Capella University (News - Alert) has released a 2015 State of the Industry report that breaks down how businesses are spending over $1200 a year on employee training and development. Employees are spending 32 hours per year in training associated with managerial and supervisory positions, mandatory training and compliances. While it is never a bad idea to provide development opportunities to your internal teams, what are you doing to keep them?
According to TechTarget, “Employee engagement strategy improves the customer experience.” In fact, more businesses have placed employee engagement strategy on their “to do” lists than ever before. They have realized that the most important element in truly optimized customer experience starts with the employees, who are now being considered customers themselves.
With continuous turnover, many companies train employees that don’t stick around long enough to provide a great return on investment. With a revolving door, companies lose resources to time, training dollars and customer loyalties. Without a justifiable ROI, providing employee perks is simply a waste of funds. Training, which is required to keep employees at their highest potential, is limited. And companies are less willing to hire entry-level professionals.
The problem is, these businesses are realizing that the entry-level professional is the new millennial generation, which is shaping the world with globalization and technology innovations. So, they are returning to the drawing board to figure out how they may better serve the servers. The underlying answer to many issues in the workforce just so happens to be employee tenure.
With contact centers blossoming for enterprise businesses, they are learning that many contact center representatives are feeling that their jobs are too redundant, taking up too much time, are too complex for basic tasks or simply aren’t satisfying their need for immediacy. Because many of these employees grew up with technology, completing a task in more than one click is just doing too much. The employee experience is everything. In fact, understanding your employee base will allow you to minimize turnover and increase engagement.
By understanding the average consumer, we notice a trend in abandonment when consumers lose patience, focus and care for a system that is too complex or just doesn’t perform well. Lags make them switch channels, and pauses lead them to refresh. Entering the same data into multiple systems has led to this issue.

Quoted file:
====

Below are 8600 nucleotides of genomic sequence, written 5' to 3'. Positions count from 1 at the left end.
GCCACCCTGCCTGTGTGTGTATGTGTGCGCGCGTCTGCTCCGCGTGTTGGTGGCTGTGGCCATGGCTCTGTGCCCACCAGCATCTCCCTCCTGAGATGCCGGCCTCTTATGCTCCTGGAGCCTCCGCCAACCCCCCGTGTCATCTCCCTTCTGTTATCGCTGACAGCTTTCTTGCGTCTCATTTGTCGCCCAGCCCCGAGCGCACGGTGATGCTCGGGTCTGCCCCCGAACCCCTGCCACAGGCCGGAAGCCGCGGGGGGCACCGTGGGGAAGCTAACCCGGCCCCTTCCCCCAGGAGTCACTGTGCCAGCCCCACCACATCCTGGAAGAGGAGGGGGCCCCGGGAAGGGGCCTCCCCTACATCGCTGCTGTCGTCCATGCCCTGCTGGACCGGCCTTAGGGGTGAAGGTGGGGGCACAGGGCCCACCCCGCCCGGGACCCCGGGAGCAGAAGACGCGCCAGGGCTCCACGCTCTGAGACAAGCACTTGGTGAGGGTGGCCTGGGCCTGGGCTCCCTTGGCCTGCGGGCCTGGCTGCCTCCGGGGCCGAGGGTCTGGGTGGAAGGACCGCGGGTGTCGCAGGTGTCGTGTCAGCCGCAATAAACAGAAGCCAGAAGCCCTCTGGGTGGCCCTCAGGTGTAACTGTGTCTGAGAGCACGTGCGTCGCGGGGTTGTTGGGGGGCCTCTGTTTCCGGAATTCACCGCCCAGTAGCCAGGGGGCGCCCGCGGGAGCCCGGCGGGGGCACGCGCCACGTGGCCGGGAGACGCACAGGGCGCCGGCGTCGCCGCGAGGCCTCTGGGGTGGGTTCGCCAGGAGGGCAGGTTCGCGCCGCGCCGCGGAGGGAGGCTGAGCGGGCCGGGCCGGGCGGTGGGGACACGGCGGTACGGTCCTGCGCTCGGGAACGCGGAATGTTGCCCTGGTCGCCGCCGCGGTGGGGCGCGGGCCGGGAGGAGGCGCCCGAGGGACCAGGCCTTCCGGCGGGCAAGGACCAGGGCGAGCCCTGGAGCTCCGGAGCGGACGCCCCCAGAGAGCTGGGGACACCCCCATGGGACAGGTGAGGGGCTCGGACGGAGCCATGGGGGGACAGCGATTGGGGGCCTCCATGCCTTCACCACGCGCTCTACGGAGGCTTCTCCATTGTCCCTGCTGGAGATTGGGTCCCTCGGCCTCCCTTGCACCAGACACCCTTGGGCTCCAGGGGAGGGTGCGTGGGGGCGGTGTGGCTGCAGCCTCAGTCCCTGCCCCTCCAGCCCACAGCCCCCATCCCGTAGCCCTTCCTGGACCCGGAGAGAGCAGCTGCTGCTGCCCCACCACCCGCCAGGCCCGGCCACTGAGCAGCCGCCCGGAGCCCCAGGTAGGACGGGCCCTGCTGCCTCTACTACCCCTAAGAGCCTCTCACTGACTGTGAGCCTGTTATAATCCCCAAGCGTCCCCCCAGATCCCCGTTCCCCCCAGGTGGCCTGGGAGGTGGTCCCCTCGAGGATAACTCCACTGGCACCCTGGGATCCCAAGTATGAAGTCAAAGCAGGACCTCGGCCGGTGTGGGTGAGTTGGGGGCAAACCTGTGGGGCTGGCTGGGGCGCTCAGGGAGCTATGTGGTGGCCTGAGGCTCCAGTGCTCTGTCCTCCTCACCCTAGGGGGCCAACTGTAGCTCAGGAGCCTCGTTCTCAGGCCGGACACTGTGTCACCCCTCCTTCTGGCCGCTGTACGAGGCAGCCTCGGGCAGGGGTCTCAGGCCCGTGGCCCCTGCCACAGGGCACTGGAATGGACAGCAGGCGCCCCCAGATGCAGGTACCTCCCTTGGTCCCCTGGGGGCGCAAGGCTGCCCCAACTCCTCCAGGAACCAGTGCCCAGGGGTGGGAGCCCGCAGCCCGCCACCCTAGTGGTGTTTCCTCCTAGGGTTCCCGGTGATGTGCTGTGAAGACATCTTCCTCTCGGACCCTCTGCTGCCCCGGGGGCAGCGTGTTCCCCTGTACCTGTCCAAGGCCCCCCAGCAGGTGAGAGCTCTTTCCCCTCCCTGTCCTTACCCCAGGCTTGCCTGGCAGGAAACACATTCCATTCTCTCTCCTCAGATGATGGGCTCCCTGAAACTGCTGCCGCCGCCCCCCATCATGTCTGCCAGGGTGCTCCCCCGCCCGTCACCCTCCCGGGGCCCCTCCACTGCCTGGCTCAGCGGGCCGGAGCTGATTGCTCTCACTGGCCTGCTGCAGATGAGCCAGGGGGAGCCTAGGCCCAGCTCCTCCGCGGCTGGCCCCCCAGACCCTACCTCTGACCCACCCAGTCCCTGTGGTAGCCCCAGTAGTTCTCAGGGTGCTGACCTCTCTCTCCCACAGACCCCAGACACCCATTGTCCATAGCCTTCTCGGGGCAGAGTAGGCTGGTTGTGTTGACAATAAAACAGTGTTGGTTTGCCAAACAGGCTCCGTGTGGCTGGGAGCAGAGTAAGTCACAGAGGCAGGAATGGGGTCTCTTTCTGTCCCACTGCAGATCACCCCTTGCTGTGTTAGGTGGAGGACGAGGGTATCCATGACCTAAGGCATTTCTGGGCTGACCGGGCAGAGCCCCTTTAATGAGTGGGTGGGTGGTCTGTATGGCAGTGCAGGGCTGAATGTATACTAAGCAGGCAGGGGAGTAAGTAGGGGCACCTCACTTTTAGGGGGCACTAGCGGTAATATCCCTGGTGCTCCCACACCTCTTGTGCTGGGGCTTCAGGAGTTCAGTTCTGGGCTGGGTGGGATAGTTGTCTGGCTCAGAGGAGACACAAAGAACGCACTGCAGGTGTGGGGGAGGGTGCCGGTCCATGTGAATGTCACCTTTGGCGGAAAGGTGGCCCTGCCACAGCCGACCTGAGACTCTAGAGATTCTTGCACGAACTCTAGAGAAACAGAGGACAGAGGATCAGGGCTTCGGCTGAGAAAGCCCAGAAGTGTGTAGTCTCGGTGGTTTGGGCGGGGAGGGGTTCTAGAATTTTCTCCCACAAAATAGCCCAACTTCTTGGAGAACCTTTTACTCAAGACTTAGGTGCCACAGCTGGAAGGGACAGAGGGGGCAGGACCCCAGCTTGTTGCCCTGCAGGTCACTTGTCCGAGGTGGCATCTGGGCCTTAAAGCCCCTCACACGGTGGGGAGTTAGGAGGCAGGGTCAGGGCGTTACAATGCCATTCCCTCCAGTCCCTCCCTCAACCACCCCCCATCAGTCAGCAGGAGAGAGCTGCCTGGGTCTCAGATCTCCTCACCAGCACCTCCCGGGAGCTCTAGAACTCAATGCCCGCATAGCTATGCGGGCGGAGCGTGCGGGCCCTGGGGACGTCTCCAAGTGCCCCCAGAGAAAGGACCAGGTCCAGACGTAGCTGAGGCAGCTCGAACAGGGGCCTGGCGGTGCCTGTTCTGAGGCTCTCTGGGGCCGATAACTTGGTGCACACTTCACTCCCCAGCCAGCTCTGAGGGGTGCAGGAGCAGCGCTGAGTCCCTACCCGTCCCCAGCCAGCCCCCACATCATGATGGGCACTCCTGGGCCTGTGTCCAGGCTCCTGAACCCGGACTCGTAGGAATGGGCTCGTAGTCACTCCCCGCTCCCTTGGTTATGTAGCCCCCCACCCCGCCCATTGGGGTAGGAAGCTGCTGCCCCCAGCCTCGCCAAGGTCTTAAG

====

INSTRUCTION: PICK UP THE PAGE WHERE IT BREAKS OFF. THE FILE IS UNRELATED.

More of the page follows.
Without the adoption of centralized systems and single user interfaces, the employee is faced with repetitive action across platforms until they finally reach their destination. If it’s not immediate, they don’t want it. If a job isn’t satisfying, they are quick to leave. And, what does that do for the employer? …Nothing but waste time! K.I.S.S. Keep It Simple Stupid!
In fact, how can a contact center evolve if the representatives leave at the first hiccup? How can contact centers better serve the customer experience if the employees can’t focus? How will the customers be satisfied if the employees don’t care? How is this affecting our pockets as employers? How is this affecting the evolution of our contact centers? There are so many questions and only a few answers.
Toggling between systems is not the answer. Streamlining processes and adopting more efficient technologies, however, might be the answer. But, equipping our teams with tools that make sense to them is definitely the answer.
With the integration of many third-party vendors, many of our omnichannel systems are seeing an increase in productivity, communication and collaboration… even on the go! Team members are enjoying the ability to work together, and they are providing effective even while outside the office. Developing an employee to become even better makes sense. A happy employee is a productive employee.
Productive team members teach each other. The need for basic training becomes less of an issue. The finance, instead, is there to provide training that will allow employees to become power teams, working together on behalf of a common goal.
Allowing representatives to focus on the customer, as opposed to complex systems, makes all the difference in the world. It allows them to quickly diffuse escalating situations and solve problems. It cuts call times down, and it increases the number of customers serviced in particular amount of time – without burning out our workforce. In 2016, we will most definitely see an increase in customer satisfaction. We will see happier employees, as well.
Edited by Kyle Piscioniere